Introduction to Methods
Introduction
Basics Of Java
Introduction

 

Introduction

footer line

A function is a collection of statements or a block of code that is used to perform some specific task. It is used to reuse the code without retyping the code. We can write the function once and use it many times. We don’t need to write the code again and again. The function is executed only when we call it. In Java, a function is also called a method. 

 

Method Declaration in Java: The method declaration in java provides information about the method attributes such as method name, method return type, method visibility, method parameters, and the method body. Let’s look at the example of the method declaration.

 

public int max(int x, int y) {
    // Method body
}

 

Here,

  • public: the public is a modifier.
  • int: int is a return type of method that means it returns an int value.
  • max: max is the name of the method.
  • int a, int b: int a, and int b is the list of parameters

 

Example of Method Declaration: In this example, we declare a method that accepts two parameters and returns the maximum of two numbers. Let’s look at the example:

 

public int max(int x, int y) {

    if(x > y)
       return x;
    else
        return y;
}

 

Method Calling in Java: Once we declare a method, we need to call this method to perform some specific task. When we call a method,  the program controls transfer to the called method. Let’s look at the example.

 

public class Example {

    // Function to return a maximum of two numbers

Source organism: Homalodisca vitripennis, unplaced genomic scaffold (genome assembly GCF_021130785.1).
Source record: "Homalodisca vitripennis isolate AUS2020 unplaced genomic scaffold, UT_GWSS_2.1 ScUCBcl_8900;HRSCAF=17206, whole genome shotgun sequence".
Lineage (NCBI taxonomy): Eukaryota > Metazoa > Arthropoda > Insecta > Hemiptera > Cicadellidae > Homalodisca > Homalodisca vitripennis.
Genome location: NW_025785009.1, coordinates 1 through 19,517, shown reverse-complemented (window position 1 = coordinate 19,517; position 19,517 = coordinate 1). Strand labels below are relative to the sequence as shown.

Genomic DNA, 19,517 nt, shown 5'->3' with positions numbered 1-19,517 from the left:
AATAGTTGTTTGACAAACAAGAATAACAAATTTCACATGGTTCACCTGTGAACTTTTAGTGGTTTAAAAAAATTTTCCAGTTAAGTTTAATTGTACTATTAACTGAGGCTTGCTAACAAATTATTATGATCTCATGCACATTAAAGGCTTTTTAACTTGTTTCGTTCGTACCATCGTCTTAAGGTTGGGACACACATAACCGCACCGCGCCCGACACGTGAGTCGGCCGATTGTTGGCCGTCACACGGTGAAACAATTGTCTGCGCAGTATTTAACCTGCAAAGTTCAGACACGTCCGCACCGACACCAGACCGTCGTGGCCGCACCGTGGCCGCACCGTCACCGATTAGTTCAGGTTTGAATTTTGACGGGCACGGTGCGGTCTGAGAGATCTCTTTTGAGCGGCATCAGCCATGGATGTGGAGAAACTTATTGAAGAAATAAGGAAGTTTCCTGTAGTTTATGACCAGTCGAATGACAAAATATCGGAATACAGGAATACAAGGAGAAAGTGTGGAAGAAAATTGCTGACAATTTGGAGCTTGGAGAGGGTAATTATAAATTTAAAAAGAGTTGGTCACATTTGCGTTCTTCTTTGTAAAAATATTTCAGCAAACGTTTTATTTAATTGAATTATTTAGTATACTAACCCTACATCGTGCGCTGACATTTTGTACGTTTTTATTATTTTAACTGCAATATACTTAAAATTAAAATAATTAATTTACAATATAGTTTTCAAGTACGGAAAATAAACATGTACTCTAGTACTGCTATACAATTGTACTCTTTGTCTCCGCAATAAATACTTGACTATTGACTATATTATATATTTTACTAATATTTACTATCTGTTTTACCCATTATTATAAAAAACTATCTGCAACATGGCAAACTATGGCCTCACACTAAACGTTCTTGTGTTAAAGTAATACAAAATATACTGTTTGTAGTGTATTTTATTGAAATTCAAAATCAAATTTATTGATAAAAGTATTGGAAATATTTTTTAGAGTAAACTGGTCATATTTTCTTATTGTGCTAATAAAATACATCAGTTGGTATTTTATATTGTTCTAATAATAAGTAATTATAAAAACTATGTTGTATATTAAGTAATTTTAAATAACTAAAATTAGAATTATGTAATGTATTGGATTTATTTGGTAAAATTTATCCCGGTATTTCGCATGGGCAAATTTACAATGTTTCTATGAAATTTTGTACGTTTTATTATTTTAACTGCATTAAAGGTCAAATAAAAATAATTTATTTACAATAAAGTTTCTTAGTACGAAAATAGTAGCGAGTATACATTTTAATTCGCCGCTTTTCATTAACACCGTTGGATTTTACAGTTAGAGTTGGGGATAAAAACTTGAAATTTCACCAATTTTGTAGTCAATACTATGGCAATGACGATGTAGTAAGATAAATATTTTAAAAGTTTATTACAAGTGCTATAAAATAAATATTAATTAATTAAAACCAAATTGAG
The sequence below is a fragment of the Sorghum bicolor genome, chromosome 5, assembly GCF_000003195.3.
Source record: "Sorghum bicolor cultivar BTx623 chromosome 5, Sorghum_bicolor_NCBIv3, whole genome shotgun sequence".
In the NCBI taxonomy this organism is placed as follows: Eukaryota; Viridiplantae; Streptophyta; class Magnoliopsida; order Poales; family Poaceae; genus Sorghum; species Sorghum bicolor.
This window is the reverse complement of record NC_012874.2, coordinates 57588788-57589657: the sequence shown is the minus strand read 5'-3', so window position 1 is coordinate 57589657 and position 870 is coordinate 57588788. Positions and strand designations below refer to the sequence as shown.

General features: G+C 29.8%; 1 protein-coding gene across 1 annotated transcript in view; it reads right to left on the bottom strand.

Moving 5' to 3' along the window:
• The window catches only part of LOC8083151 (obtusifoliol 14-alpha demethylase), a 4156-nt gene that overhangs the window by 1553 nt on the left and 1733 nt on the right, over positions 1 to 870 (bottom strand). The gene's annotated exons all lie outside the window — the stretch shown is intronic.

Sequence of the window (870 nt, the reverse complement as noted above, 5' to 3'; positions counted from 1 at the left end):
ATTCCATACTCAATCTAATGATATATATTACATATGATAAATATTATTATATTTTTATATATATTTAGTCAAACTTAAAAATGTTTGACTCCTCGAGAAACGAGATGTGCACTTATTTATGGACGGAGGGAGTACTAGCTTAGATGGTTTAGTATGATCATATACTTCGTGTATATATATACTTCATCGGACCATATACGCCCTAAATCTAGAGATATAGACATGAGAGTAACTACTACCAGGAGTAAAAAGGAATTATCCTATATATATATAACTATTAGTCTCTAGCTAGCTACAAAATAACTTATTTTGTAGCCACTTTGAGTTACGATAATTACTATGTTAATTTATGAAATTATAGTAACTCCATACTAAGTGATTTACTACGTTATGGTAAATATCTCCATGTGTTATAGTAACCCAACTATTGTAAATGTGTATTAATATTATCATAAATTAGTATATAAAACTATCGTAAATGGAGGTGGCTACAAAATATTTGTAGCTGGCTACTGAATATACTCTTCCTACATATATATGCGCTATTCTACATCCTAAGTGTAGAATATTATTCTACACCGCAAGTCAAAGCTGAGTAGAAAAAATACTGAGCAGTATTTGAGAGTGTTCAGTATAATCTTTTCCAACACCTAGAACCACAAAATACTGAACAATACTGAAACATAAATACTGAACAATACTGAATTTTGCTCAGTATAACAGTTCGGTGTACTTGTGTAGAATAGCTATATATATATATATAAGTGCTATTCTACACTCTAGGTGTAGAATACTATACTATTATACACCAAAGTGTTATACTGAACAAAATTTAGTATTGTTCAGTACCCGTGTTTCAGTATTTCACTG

public static int max(int x, int y) {
    
    	if(x > y)
    		return x;
    	else
    		return y;
    }

    // Driver Method
    public static void main(String arg[]) {
       int a = 10;
       int b = 20;
  
       // Method Calling
       int maximum = max(a, b);
       System.out.println(maximum);
    }
}

 

Output:

 

20

 

How does function calling work?

 

Java Methods (With Examples)

Consider the following code where there is a function called findSum which calculates and returns the sum of two numbers.

 

public class Solution {
	
	public static int findSum(int a, int b) {
		int sum = a + b;				// Line number A
		return sum;
	}
	
	public static void main(String args[]) {
		
		int a = 10;
		int b = 20;
		int c = findSum(a, b);		// Line number B
		System.out.println(c);
	}
}

 

The function being called is called callee(here it is findSum function) and the function which calls the callee is called the caller (here the main function is the caller). When a function is called, program control goes to the entry point of the function. The entry point is where the function is defined. So focus now shifts to the callee and the caller function goes in paused state. 


For Example: In the above code entry point of the function findSum() is at line number A. So when at line number B the function call occurs the control goes to line number A, then after the statements in the function findSum() are executed the program control comes back to line number B.

 

Why do we need functions? 

  • Reusability:  A function can be reused once it has been defined. The function can be called as many times as necessary, which saves time. Consider the situation where you must calculate the circle's area. Now you can either use the formula to find the circle area any time or create a function to find the circle area and call it whenever you need it.
     
  • Neat code: A code created with a function is easy to read and dry run. You don’t need to repeatedly type the same statements; instead, you can invoke the function whenever needed.

 

  • Modularisation: Functions help in modularizing code. Modularisation means dividing the code into small modules, each performing a specific task. Functions allow in doing so as they are the program’s tiny fragments designed to perform the specified task.
     
  • Easy Debugging: It is easy to find and correct the error in functions compared to raw code without functions where you must correct the error everywhere the specific task of the function is performed.